Friday, January 28, 2011

TWRT 1.28.11

This Week's Random Thoughts ~

It’s been a long time since I’ve TWRTed (sounds like one of those icky bodily function words like Snart) but I have a few spare moments today so I figured I’d bless ya’ll with my random musings :-)

Losing Religion: When You Stop Smelling Jesus and Start Smelling a Rat

Reading reviews on selections from the Cartier Les Heures de Parfum line this morning over at Bois de Jasmin really got me thinking. In case you didn't read it, the post began:

"The deterioration of perfume's luxury status has resulted in some new marketing strategies on the part of high-end brands. The most obvious one has been to create niche lines within the main range that are distinguished from their commercial offerings both by the elaborate nature of packaging and the impressive prices."

Monday, January 24, 2011

People Really Love Patrick Petitjean and to Prove It I'm Going to Use His Name in This Post

Latest perfume sighting in a movie: the not at all terribly bad Pick-Up Artist with Molly Ringwald and Robert Downey Jr. In it, Downey lives with his grandmother in a NYC apartment. At one point, his grandmother has met a suitor in the park (remember those? Suitors, parks) and is getting ready for a date with him. Her vanity is full of perfume bottles, the brands of which I couldn't make out. There must have been at least a dozen of them scattered about. Every time I hit pause a little bar appeared on the TV screen to show where I was in the film. I couldn't see a thing but the bar.

Vent Vert Bottle Winner

Tally is the proud winner of a one ounce bottle of Vent Vert. She just has to claim it. Tally, please get in touch with us by email.

Friday, January 21, 2011

From "The Last Days of Brittany Murphy": The Hollywood Reporter, January 19, 2011

"Simon joked that his wife's bathroom was 'her comfort zone.' He called it the 'Brittany-sized room,' reflecting her diminutive 5-foot-2 stature, and recalled how she spent hours sampling the cosmetics and perfumes that crowded every inch of counter space, critically studying her body image, sometimes singing to herself or writing bits of poetry in a journal, listening to music or paging through magazines from which she would tear out pages with clothes she just had to have."

(the picture above is from a 2009 feature on celebrities and collecting, in which Murphy said she grew up "flea-marketing" and had been collecting vintage perfume bottles over the years. )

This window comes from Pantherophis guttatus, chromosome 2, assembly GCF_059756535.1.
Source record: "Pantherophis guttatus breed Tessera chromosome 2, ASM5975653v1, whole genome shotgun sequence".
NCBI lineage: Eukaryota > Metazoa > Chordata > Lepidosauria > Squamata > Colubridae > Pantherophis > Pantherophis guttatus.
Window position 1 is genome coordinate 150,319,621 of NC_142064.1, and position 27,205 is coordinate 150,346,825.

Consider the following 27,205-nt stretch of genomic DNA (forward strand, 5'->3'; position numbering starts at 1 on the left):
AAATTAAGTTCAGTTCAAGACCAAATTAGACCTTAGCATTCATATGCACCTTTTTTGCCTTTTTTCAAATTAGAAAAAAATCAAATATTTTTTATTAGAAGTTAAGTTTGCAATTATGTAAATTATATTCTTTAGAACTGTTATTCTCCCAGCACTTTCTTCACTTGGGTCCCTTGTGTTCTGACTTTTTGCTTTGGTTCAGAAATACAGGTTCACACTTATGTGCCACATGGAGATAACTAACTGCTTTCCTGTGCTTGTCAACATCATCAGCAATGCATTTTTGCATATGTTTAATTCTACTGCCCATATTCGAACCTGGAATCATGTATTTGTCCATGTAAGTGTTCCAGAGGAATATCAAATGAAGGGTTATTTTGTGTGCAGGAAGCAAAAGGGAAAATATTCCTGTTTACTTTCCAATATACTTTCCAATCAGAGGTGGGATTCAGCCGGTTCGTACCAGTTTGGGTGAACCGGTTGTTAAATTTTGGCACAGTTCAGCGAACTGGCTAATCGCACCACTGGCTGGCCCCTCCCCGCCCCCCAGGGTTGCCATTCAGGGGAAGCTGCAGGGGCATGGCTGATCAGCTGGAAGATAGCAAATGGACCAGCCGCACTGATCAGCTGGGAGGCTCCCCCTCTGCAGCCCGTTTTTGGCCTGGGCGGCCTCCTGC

Skank You Very Much: Francis Kurkdjian's Absolue Pour le Soir

I wasn't a major fan of the earliest offerings from Maison Kurkdjian. I liked them. I didn't love them with a 175 dollar passion. I didn't love them as much as the big-bosomed SA at Saks, who seemed to have taken some manager's admonition to sell "racks" a little too literally. Even her effervescent, busty personality couldn't persuade me to shell out for the scented bubbles Kurkdjian had on display. Like many people, I think bubbles are a nifty idea. I've blown my share of them. Some of the novelty wears off when you price them as luxury items.

I've been waiting for a Kurkdjian I can really get behind. I knew it would show up eventually. Absolue Pour le Soir is one of those fragrances I'm a total sucker for.

Monday, January 17, 2011

Going Out Without Your Underwear On: A Conversation with Nancy

I've known Nancy for about twenty years, I suppose. We lived in New York at the same time. We lived in the same apartment for a while, as well. She's very tight with another friend, D, which is how I met her in the first place.

It's only in the last year or two I discovered Nancy likes fragrance as much as I do. Nancy is a fantastic artist. She has a unique sense of style and a strongly individual way of looking out at things. I remember her entrances, because she typically brought a new energy into the room. Her arrival always introduced an element of the unexpected. She never says what you would expect her to. She's not coming at the thing from that angle. It's not an affectation with her. It's not as if she's trying to be "interesting". She's simply looking for what's interesting in any given thing, and so she lifts it and scrutinizes it where no one else is scrutinizing.

Nancy is what I think of as a Great Beauty. Not all attractive women or even very attractive women fall into that category. For me, a Great Beauty implies style, usually unusual, meaning the person in question is not just stylish but somewhat stylized. Someone who puts thought into presentation. Self, image, as an art. Capucine was a Great Beauty. Greta Garbo. Alida Vali (remember her?) Marlene Dietrich was a Great Beauty. Grace Kelly was not. Nor is, to use a more contemporary example, Nicole Kidman. There's something otherworldly about ladies like this. They're like no one else, so they seem to come from another period.

For a Great Beauty, perfume is part of the picture. It advances the style. The clothes, the manner, the "look": these all express and coalesce the style as well, but they don't manifest it in the air the way fragrance alone can. Very few people talk about perfume as style, but when I think of Nancy and her use of perfume I imagine it as something like a fantastically dressed--inimitably dressed--woman. I've been curious to chat with her about perfume, just to see what she's wearing lately and what she thinks when she scrutinizes the stuff.

Sunday, January 16, 2011

A Dab Will Do Ya

Marilyn Monroe applies perfume:

Tuesday, January 11, 2011

Paloma Picasso Mon Parfum

Watching youtube videos last week really stumped me.

There are what seem like thousands of tween girls reviewing their favorite perfumes online, if not their entire perfume collections. I'm in love with all of them--and addicted to watching them. It made me think about recent comments made by more seasoned bloggers alluding to the idea that there are way too many people blogging about perfume. It's just too noisy, they seem to be saying. It's just too messy. Obviously, these bloggers haven't sullied themselves by visiting youtube much in recent years. Bloggers don't stand a chance in that thicket.